Perhaps the remarks we have already made will be sufficient to explain the view we wish to convey. By the application of the inductive method, the natural world has been made to yield its treasures for the convenience and gratification of man. But he who stops here in his contemplation of the benefits to be derived from a true system of natural philosophy, takes but an outside view of the subject. Its principal use has not been displayed in developing the laws of the natural world, and in ministering to the external conveniences of natural life. It has had a higher use to perform in its reaction upon the mind itself. The new and increased strength and vigour and independence of mind, which are beginning to be manifested by all classes, are to be attributed to the impetus received from the principles of a sound natural philosophy.' These have to do directly with the powers and operations, and the constant, daily habits of the mind. And their tendency to demonstrate the true laws of natural science is not more sure, than their wholesome influence upon the mind itself. Natural science is the world in which the mind loves to labour ; and the tendency and effect upon itself, are similar to the effects which the body derives from free exercise in the

open air.

But, as was said before, these benefits are not transferable from one mind to another. The health and strength of which we are speaking are such as can be acquired only by individual application. It is impossible, from the very nature of the case, that the same identical truth can be communicated from one person to another. The fruit can be united to no branch but that which produced it. The cement of its living union is something more than the mere power of adhesion, or art might supply its place. As has already been observed, therefore, it is merely the external benefit of true natural philosophy which is made common to all. A way is opened and facilities are afford

ed for all to enter into its more important uses. But for this object much labour and personal investigation is necessary. And it is no uncommon thing, even at the present day, to see many who have enjoyed all the advantages of education which our country affords, who have yet made no advances in true philosophy. They may have become acquainted with the results, but they have not been disciplined by the process. But much is to be anticipated from the changes in this respect which our elementary schools are exhibiting. Not only more of the rising generation will become imbued with the true principles of philosophy, but they will have the advantages of an earlier commencement, with no injurious prejudices to overcome We may predict with certainty that great advantages will result from these improvements ; but we cannot with accuracy define their character nor measure their importance.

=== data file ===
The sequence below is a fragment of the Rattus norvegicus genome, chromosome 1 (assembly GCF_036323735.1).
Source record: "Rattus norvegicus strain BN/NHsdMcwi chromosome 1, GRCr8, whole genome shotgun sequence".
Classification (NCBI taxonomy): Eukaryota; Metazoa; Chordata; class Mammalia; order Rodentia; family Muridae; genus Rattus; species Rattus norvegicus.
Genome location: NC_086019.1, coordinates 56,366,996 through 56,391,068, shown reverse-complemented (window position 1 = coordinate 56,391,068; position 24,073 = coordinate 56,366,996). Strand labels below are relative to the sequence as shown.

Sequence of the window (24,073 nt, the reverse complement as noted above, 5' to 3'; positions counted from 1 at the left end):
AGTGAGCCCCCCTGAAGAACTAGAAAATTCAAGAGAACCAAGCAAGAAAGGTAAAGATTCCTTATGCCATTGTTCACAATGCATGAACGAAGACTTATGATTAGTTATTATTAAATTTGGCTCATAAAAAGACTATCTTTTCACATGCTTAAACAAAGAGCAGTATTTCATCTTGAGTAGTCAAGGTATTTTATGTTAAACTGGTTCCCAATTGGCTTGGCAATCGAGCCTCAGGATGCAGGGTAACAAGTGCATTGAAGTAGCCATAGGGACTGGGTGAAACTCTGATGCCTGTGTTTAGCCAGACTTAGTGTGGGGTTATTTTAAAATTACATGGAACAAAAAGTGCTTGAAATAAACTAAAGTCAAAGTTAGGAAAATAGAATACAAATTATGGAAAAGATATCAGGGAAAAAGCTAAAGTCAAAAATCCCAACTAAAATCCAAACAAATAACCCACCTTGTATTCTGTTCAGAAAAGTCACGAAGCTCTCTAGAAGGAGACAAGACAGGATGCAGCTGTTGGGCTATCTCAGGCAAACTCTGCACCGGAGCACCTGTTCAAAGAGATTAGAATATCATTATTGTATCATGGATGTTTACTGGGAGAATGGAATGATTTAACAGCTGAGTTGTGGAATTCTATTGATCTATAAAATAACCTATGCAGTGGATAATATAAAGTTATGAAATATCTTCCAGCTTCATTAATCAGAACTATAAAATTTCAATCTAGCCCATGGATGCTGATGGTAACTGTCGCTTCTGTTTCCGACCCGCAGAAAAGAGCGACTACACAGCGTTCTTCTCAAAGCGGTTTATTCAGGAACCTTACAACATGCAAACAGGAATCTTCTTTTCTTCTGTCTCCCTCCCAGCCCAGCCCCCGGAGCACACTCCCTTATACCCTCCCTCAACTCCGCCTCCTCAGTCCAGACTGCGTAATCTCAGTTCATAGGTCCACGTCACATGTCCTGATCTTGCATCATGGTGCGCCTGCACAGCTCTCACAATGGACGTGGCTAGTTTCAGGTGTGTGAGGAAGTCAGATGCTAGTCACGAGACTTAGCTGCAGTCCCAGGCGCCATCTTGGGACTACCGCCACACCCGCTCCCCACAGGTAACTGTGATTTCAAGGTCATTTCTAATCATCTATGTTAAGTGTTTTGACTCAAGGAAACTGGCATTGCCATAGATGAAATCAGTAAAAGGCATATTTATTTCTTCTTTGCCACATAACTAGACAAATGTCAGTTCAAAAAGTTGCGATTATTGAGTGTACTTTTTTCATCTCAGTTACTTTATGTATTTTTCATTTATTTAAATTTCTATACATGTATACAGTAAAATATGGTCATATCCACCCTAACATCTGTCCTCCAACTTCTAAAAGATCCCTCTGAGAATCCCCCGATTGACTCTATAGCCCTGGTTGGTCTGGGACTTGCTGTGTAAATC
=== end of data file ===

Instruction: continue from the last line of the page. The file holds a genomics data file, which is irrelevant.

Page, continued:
ART. II.- Observations on Infant Schools.

INFANT schools are an institution of recent origin ; and, in this country, particularly, it is but a short time since they became objects of general attention. Few of our community have had opportunity of personally observing the operation of these schools; and many have necessarily derived all their knowledge of them from occasional report. A brief account, therefore, of the character and design of schools of this description, may not be uninteresting as an introduction to more general statements relating to the same subject.

An infant school may be best described, perhaps, as something which resembles, not so much a school, as a large nursery, and the object of which is to provide for its little inınates employment and amusement, not less than instruction. A number of young children, varying, in different instances, from fifty to one or even two hundred in amount, and embracing all diversities of age, from that of about six years down to that of eighteen months, are assembled to spend the day under the care of a teacher, furnished with the requisite aid of one or more female assistants.

The arrangements made for the benefit of these infant pupils, are designed, in the first place, with reference to comfort and health. A spacious, airy, and well lighted room, with several smaller apartments adjoining, as well as a suitable play ground, is accordingly provided in all cases where such advantages are accessible ; and the children receive every attention for convenience and health, for their noon meal, for intervals of play, of rest, and even of sleep, which could be devised by the most solicitous care of a mother. In many instances, also, the additional aids of simple taste and decoration have been employed; and the mind of childhood, is delighted with specimens or representations drawn from the vast stores of grandeur and beauty, amid which it is the common privilege of man to be placed by creative Wisdom.

The intellectual instruction imparted at these schools, is restricted to a few simple but useful and interesting elements. It embraces the rudiments of arithmetic, a good degree of progress in reading and orthography, some information about animals, plants, and minerals, and the various substances composing articles of daily use in household affairs or the arts of life,—beside other things which it would consume too much time to enumerate.

But the peculiar feature in the infant school system, is, the excellence of its moral instruction, by which the pupils, instead of being made passive recipients of injunctions and silent listeners to truth, are allowed a free and varied intercourse with each other and with their teacher, and are made active and spontaneous agents in their own improvement. The moral lessons of the infant schools, if they ever can be detached from the other departments of instruction and exercise, may be briefly said to resemble, as nearly as possible, the tender, affectionate, and judicious management of a well regulated nursery. In its connexion, however, with the cheering and enlivening influence of numbers, its free scope for social amusement and recreation, and its frequent recourse to the elementary principles of interesting and useful knowledge, the infant school method has some points of superiority over perhaps the best forms of domestic nursery discipline,- for at least that part of the day, which it is desirable to have occupied with instruction.

The moral part of infant school education is eminently rational and affectionate. It is founded on familiar and common occurrences in the school room, not conveyed in language always formal and seldom intelligible : it is addressed to the bet

VOL. IV.-NO: 1.